Digital Library Federation Forum

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Now showing 1 - 10 of 14
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    Redesigning Electronic Record Processing and Preservation at NARA
    ( 2014-10-29) Johnston, Leslie
    The US National Archives and Records Administration (NARA) is in the process of refactoring its infrastructure for the processing and preservation of electronic records. In gathering requirements to enhance the tool suite at NARA, a number of needs were identified. The key need was for a flexible processing environment with an expandable set of software tools to verify and process a significant volume and varieties of electronic records. Existing systems lacked support for non-Federal digital materials (e.g., digital surrogate masters, Legislative, Donated, Supreme Court, etc.) or classified digital materials. And given highly successful partnerships with other types of organizations, there are growing storage for digital surrogates and a need for a more efficient workflows to provide public access. This new infrastructure is described as the Optimized Ingest Framework (OIF). This framework includes a new model for managing the receipt and processing of digital materials for preservation and access; a modular approach to systems managing digital materials; a departure from the model of a single, monolithic system; the refactoring and evolution of existing systems; the establishment of an environment to provide necessary processing flexibility and tools for a wide variety of digital materials; and a more automated and robust solution for digital preservation with reduced complexity. This refactoring comprises three modular systems: a Digital Processing Environment (DPE) that encompasses a suite of tools for processing including validation, characterization and transformation of files; a Business Object Management system to create and manage workflows for transfer and ingest; and an enhanced Digital Object Repository for the management and preservation of records and surrogates. This project is just getting underway at NARA with its first iteration DPE prototype currently scheduled for early 2015.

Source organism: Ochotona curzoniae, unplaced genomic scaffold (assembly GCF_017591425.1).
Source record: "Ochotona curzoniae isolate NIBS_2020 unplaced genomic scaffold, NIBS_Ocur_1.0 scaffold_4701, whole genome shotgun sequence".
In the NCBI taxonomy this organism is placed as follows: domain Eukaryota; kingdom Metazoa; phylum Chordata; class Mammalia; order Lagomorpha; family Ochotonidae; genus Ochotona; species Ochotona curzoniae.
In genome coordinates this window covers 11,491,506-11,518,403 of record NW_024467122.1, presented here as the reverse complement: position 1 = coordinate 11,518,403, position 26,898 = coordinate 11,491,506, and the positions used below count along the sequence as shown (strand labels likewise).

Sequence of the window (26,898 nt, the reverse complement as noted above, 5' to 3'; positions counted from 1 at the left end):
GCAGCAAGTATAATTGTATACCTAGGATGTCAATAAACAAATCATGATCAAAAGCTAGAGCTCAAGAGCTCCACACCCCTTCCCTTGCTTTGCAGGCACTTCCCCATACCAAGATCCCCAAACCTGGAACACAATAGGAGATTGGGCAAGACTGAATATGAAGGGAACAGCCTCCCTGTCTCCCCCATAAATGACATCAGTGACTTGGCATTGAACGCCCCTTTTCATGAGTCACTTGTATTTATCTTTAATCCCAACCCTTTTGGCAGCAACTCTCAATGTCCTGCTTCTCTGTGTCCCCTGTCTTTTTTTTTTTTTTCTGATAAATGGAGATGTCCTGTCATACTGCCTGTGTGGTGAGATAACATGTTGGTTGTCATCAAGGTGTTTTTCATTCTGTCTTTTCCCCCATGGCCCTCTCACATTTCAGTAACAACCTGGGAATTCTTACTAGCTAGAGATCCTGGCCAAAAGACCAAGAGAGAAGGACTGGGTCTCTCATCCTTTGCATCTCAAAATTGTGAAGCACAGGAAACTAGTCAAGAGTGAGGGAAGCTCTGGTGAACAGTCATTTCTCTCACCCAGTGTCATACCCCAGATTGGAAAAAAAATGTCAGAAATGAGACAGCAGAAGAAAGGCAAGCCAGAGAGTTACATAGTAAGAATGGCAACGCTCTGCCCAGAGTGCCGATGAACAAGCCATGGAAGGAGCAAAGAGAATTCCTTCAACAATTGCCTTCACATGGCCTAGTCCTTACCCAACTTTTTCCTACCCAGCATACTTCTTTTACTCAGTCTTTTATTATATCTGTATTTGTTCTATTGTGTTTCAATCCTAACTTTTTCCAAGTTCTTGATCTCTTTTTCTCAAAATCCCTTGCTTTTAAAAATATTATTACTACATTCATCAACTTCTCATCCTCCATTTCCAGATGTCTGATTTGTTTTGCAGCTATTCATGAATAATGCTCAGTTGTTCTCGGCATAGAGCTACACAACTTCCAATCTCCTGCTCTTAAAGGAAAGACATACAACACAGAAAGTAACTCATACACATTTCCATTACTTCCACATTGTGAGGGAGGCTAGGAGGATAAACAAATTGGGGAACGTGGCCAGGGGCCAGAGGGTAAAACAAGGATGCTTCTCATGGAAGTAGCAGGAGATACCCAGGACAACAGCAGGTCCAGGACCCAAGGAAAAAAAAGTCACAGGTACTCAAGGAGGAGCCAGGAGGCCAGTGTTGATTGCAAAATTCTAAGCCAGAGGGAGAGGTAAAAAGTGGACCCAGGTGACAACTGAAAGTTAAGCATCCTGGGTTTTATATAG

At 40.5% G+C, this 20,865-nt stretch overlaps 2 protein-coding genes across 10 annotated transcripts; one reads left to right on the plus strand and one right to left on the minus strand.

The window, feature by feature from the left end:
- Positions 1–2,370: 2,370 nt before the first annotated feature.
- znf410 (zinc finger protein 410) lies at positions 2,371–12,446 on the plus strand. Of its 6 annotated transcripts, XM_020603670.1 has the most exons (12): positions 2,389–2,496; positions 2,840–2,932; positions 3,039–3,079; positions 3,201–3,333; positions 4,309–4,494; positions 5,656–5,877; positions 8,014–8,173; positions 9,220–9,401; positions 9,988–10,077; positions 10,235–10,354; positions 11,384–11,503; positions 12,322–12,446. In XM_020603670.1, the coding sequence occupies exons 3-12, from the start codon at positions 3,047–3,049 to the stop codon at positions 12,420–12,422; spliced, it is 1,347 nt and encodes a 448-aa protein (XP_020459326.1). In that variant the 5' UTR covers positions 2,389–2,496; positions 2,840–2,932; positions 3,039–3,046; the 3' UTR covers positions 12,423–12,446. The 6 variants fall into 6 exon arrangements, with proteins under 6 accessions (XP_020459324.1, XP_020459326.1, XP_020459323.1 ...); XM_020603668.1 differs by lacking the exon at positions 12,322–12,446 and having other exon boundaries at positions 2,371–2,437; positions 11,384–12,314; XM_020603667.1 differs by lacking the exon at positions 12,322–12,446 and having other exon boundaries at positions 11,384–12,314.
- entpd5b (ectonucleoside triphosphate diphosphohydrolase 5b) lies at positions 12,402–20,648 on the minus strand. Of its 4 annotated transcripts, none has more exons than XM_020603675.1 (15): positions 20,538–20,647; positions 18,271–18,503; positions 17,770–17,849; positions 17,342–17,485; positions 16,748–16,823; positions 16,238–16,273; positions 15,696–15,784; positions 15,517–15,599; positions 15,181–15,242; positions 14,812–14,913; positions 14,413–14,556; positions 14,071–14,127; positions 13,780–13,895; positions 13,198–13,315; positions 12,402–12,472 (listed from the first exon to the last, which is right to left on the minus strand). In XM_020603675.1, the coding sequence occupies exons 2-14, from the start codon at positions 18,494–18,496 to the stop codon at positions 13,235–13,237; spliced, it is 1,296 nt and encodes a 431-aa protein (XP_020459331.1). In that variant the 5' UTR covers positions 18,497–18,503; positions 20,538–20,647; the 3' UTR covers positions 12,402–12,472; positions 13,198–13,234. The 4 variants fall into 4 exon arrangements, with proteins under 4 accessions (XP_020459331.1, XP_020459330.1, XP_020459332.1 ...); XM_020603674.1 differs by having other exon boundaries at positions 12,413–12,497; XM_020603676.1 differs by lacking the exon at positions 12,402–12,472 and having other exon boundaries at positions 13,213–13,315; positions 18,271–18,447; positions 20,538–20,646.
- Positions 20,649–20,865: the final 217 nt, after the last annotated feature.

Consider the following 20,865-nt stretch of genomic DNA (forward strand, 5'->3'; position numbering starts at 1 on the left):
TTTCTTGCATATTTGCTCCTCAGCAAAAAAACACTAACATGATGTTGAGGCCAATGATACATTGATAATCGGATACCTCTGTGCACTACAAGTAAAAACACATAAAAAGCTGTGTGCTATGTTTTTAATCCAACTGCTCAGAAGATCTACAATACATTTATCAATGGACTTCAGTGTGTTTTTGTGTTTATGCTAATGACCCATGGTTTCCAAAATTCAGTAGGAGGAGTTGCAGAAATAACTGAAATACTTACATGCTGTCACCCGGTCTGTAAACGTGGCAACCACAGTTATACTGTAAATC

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    Placing the IR Within the User's Workflow: Connecting Hydra-based Repositories with Zotero
    ( 2014-10-29) Cahoy, Ellysa ; Childress, Dawn ; Hswe, Patricia
    How can we bring the institutional repository (IR) into the online workflow of faculty users? This session explores a (2014-16) Mellon-funded research project partnership between Zotero and the Penn State University Libraries. The project's goal is to connect Penn State's Hydra-based IR, ScholarSphere, with the Zotero client, allowing users to claim and deposit publications in ScholarSphere from within the Zotero interface. The session will detail the software development goals, plans for follow-up ethnographic research assessing the impact of the software. Implications and opportunities for other institutions with Hydra-based IRs interested in exploring a Zotero connections will also be shared.
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    Perspectives on Supporting and Administering Maker Culture and Programs in Libraries
    ( 2014-10-29) Askey, Dale ; Griffey, Jason ; Holt, Michael ; Radniecki, Tara
    Makerspaces are popping up all over, and it seems that the maker movement, as some call it, is still early in its growth phase. Many libraries—public and academic—dabble in this area; while some makerspaces are modest corners with a few Arduinos, others go further and offer sophisticated spaces and technology. Even the White House is getting in on making, sponsoring its first ever Maker Faire in June 2014. Whether one accepts the rhetoric that making represents the beginning of manufacturing’s return to North America or not, making/makerspaces clearly touch a nerve in many people who have an innate wish to move beyond being consumers of technology and media. The speakers will approach the topic of making from the vantage point of both those who are seeking support for initiatives as well as those in administrative positions who are asked to support them. There are myriad issues to consider when considering such support, some of which are not typical of library programs and services, e.g.- hazardous material and life safety concerns. Others are perhaps better known issues, but have their own making-specific dynamics. For example, cost recovery for materials is challenging, as is addressing some of the inherent gender and race issues that tend to arise in technology environments.
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    Libraries, Librarians, and the Future of the Web [Closing Keynote]
    ( 2014-10-29) Tijerina, Bonnie
    Bonnie shares her experience and knowledge as a Data & Society fellow, as well as what she's seen and experienced over the past couple of years of meeting with, interviewing, and connecting with the world outside of libraries, the world that has slowly began to realize how much they want and need libraries, librarians, and the values of librarianship.